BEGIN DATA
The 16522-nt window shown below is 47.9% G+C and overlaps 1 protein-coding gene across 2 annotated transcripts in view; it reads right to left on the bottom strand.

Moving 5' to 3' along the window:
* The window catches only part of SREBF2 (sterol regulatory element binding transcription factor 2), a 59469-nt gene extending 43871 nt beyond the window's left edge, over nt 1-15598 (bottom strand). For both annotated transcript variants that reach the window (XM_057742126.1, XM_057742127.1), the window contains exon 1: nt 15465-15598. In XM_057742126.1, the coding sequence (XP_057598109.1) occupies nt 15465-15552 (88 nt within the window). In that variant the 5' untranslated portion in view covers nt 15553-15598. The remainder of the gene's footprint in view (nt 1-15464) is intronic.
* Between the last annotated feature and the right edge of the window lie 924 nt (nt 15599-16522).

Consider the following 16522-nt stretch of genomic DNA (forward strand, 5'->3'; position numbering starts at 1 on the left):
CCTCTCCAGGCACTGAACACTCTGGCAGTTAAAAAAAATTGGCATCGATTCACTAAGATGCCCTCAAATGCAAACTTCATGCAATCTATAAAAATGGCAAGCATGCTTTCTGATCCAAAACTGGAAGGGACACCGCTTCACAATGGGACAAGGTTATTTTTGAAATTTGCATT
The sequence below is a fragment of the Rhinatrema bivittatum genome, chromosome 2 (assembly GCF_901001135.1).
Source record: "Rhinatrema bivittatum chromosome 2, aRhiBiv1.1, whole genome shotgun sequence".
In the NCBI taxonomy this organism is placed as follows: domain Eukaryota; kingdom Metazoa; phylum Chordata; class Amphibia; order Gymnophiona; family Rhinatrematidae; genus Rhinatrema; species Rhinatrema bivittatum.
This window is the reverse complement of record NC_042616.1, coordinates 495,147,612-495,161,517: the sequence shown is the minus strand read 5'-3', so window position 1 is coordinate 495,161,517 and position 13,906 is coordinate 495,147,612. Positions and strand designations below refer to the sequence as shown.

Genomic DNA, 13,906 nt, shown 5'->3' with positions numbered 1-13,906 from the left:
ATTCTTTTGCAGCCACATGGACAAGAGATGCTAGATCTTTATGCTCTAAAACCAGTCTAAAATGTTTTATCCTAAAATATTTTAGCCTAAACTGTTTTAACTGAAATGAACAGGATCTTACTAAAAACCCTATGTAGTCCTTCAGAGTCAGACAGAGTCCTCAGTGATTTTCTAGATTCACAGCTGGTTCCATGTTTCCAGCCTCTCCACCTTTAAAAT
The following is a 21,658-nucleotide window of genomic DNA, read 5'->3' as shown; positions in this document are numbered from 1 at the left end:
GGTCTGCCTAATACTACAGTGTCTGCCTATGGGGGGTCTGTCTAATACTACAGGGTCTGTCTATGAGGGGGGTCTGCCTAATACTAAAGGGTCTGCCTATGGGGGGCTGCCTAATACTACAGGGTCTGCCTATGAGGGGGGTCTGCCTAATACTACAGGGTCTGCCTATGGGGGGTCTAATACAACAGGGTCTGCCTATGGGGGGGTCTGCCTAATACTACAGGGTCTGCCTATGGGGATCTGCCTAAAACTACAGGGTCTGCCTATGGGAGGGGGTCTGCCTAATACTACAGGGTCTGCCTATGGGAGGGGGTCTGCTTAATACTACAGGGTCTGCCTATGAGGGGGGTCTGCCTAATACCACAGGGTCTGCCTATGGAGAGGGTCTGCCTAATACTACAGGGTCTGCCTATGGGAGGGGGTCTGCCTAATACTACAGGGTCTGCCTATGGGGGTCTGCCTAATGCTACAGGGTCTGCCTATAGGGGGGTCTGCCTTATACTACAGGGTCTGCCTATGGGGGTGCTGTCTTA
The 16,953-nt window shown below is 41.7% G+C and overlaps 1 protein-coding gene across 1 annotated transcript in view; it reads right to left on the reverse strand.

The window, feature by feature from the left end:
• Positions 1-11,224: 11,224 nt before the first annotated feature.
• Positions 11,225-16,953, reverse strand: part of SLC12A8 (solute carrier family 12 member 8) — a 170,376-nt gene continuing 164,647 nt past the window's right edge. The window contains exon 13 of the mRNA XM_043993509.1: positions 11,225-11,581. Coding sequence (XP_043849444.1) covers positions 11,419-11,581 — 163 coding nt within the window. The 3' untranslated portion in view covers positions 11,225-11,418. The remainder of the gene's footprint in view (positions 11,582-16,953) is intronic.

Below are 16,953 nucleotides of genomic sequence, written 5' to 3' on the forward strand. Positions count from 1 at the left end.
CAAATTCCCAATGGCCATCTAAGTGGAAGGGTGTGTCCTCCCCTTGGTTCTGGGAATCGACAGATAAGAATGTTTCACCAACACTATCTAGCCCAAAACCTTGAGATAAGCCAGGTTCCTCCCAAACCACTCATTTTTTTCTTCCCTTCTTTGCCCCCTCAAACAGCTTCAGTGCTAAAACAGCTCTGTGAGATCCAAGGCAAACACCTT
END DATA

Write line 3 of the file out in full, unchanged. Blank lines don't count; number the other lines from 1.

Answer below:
* The window catches only part of SREBF2 (sterol regulatory element binding transcription factor 2), a 59469-nt gene extending 43871 nt beyond the window's left edge, over nt 1-15598 (bottom strand). For both annotated transcript variants that reach the window (XM_057742126.1, XM_057742127.1), the window contains exon 1: nt 15465-15598. In XM_057742126.1, the coding sequence (XP_057598109.1) occupies nt 15465-15552 (88 nt within the window). In that variant the 5' untranslated portion in view covers nt 15553-15598. The remainder of the gene's footprint in view (nt 1-15464) is intronic.